Q: I was reading about the new Apple iPhone, Apple Watch and other products announced. The new iPhone X sounds really cool, though darn expensive for us regular folk. But what’s this “augmented reality” feature that they can apparently do, and how does it differ from Samsung’s “virtual reality”?
A: There are all sorts of realities nowadays, however odd that sounds. Regular “reality reality” is where we all exist, with the weather, noise, annoying neighbors, depressing news, etc. You break your phone screen in reality and, well, it’s broken.
On the other end of the spectrum is virtual reality. That’s a completely computer generated, interactive space where you experience it through wearing a headset and headphones. What you see changes as you move your head – or even your eyes – and with the very best VR systems, it’s remarkably realistic. Samsung has a slick headset paired to its Galaxy phones, which is what you’ve heard about.
While games are an obvious genre for virtual reality, there are quite a few other applications for this technology, including education, travel and even surgery and remote healthcare. Why go through the hassle of flying to Egypt to visit the Pyramid of Giza when you can have the same experience in the comfort of your own armchair?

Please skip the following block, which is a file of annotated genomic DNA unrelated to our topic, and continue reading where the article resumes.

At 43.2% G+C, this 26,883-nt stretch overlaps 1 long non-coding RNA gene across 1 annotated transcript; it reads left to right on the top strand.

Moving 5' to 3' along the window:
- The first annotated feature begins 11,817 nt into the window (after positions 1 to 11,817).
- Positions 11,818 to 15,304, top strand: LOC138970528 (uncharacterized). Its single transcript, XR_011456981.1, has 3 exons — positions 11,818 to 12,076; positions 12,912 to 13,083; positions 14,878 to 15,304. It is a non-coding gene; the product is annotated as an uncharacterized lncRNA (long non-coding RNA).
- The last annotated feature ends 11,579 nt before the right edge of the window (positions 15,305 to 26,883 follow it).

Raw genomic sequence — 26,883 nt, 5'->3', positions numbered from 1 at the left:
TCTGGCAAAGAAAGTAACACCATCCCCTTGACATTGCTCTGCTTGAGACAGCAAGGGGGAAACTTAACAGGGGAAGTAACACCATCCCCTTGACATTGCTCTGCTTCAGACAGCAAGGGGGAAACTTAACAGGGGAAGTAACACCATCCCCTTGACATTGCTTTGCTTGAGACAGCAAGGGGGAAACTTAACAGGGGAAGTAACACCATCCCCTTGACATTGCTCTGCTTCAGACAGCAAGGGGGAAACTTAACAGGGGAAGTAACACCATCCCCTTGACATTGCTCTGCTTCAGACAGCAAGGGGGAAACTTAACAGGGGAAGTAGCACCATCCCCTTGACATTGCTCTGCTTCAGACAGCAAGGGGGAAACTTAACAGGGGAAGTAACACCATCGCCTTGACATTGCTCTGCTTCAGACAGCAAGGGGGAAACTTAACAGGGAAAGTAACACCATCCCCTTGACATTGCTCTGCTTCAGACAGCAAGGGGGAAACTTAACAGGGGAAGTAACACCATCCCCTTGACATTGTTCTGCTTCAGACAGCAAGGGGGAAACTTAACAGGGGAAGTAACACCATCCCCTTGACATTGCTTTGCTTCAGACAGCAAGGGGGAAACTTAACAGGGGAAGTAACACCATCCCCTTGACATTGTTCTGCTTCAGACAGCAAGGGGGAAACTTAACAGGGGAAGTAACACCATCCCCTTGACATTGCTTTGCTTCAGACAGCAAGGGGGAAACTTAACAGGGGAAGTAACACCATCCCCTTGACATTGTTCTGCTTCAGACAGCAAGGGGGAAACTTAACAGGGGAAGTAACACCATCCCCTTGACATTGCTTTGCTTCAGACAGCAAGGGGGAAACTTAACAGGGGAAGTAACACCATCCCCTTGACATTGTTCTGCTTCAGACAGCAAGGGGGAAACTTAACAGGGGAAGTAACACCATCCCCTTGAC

And then there’s the middle ground, augmented reality. AR, as it’s known, is a hybrid of real life and computer generated data. Imagine being at a conference where there’s a name tag superimposed over the forehead of everyone you meet, or a party where people have digital hats based on particular characteristics of that person. Or, as Apple demonstrated briefly at the iPhone X introduction, imagine…